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Marlon Wayans is on the comedy circuit here in Boston as he prepares for his upcoming role as one of America’s funniest comedians.

Bridgit Brown | 8/17/2010, 10:57 a.m.
(Photo courtesy of the Willbur Theatre) Marlon Wayans is on the comedy circuit here in Boston as he...

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Marlon Wayans is on the comedy circuit here in Boston as he prepares for his upcoming role as one of America’s funniest comedians.

Who can play Richard Pryor? People say that only Eddie Murphy can mimic the late comedian. Others have pointed a finger at Mike Epps. But don’t sleep on Marlon Wayans, the youngest of the Wayans family clan. He certainly has the potential and the self-determination. With the film “Richard Pryor: Is It Something I Said?” expected to go into production in late 2011, Marlon will play the lead and is already on the road, doing the work before the work begins, so to speak.

His visit to Boston this week for two live stand-up performances at the Wilbur Theatre is part of his quest to create a meaningful role as one of his major life influences. While Shawn — his older brother by just a little over a year — will be performing standup at the Wilbur too, this tour is research for the multi-talented Marlon.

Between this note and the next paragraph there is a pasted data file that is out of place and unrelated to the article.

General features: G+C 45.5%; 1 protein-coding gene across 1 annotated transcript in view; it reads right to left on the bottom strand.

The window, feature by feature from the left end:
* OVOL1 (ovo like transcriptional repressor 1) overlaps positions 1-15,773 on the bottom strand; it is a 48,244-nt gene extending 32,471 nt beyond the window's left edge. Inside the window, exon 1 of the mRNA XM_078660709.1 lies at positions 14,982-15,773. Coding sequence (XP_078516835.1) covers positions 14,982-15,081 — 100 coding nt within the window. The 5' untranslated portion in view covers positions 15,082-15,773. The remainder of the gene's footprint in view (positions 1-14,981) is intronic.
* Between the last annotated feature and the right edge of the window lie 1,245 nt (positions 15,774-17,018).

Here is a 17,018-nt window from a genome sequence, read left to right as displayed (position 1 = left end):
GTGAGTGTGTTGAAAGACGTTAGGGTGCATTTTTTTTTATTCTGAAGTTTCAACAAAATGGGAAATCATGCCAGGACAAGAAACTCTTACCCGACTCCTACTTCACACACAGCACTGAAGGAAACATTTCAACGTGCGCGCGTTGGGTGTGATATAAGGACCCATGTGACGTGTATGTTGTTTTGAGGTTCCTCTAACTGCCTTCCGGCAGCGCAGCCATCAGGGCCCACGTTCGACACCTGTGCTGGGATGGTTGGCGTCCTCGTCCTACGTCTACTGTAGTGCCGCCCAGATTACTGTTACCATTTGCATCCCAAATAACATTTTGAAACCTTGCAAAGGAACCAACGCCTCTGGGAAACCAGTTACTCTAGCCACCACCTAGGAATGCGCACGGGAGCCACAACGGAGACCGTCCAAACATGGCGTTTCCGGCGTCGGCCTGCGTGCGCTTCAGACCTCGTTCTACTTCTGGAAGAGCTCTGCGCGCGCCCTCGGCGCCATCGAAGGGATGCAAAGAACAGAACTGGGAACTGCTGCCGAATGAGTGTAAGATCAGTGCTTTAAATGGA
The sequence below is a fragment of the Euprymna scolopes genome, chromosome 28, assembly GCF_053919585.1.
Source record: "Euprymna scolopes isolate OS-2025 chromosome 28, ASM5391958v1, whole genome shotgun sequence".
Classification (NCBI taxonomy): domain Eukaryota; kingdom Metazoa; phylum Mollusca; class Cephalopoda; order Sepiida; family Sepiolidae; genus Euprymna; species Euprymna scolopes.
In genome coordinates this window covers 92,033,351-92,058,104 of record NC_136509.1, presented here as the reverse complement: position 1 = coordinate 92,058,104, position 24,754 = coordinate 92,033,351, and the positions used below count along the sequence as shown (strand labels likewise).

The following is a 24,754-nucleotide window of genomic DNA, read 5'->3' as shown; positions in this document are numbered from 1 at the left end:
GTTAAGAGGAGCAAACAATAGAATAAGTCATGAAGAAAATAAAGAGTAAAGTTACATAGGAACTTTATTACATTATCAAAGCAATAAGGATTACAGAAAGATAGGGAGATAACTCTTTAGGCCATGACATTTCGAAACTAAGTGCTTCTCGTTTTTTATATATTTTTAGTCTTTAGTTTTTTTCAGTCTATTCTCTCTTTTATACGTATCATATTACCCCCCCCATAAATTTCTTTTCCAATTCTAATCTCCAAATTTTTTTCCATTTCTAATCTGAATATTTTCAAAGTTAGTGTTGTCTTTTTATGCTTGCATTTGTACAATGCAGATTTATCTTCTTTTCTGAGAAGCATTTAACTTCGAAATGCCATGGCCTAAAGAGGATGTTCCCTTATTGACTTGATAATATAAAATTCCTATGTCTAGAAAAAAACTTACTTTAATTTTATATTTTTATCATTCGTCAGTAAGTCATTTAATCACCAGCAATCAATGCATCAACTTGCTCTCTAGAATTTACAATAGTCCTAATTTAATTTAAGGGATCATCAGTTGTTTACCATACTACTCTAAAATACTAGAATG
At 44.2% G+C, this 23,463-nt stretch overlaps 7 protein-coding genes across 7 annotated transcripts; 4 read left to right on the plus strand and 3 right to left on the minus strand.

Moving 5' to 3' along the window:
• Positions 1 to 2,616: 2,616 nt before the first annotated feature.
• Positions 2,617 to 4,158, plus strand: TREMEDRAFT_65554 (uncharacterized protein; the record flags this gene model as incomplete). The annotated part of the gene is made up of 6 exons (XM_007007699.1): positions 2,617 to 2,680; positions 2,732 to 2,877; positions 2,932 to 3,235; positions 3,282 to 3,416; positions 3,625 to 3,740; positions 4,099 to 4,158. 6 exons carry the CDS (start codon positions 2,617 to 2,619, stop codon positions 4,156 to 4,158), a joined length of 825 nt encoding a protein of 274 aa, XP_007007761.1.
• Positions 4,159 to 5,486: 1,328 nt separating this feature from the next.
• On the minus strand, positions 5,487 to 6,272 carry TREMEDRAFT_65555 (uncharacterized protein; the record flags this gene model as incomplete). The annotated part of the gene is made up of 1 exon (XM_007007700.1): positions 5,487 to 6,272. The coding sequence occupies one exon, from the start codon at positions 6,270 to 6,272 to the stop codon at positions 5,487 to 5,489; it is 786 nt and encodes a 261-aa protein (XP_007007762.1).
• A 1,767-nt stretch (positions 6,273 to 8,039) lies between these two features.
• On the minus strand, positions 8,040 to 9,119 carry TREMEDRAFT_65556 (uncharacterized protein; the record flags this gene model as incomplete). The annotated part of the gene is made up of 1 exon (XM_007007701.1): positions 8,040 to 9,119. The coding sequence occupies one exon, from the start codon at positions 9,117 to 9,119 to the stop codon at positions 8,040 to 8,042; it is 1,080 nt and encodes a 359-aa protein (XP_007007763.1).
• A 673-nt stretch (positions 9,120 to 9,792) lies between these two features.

How do you define yourself?  Is there one single definition?

I’m an artist. I can do drama. I can do comedy. I can do physical. I can do verbal. I can write. I can produce, I can direct, I can play piano — taught myself. I’m trying to learn guitar. I love to do, I love to work, I love to know. I take pictures, trying to learn some photography. To me it’s just expression. I love to express. I want them to open up my head when I die and see a burnt up little nugget there.

What are your parents like? Is there like a family credo — that everybody must help each other out?

Kind of. My mother used to make the older brother carry the younger brother around, no matter what. Always. And she just taught us, “each one, teach one.” My mom also used to tell my brother that “I made him for you … but this is your responsibility.”

Really?

Yes. Not only did she create that whole system, but it was kind of good for her because she had a whole bunch of babysitters. When I came along, I was self-sufficient! I was cooking at six-years-old! My brothers would come home from college and I would cook breakfast. And we were doing laundry.  It was like we were our own little dry cleaners. I had to wash my father’s stinky drawers. I had to wash my sister’s old nasty panties, my brothers’ old nasty drawers, my mama’s socks, my father’s socks, and those were hell! But we learned to be self-sufficient before we got out of that house.

That’s some serious child-rearing.

My mom was like “I don’t want you to have to need no woman! They should be lucky to have you, son. My baby’s gonna take care of that gal, you hear? So you put on some lotion. Women don’t like no ashy man. And wash your behind after you go to the bathroom. They don’t like no stink man, either. Don’t be like your father; don’t smell like green onions.”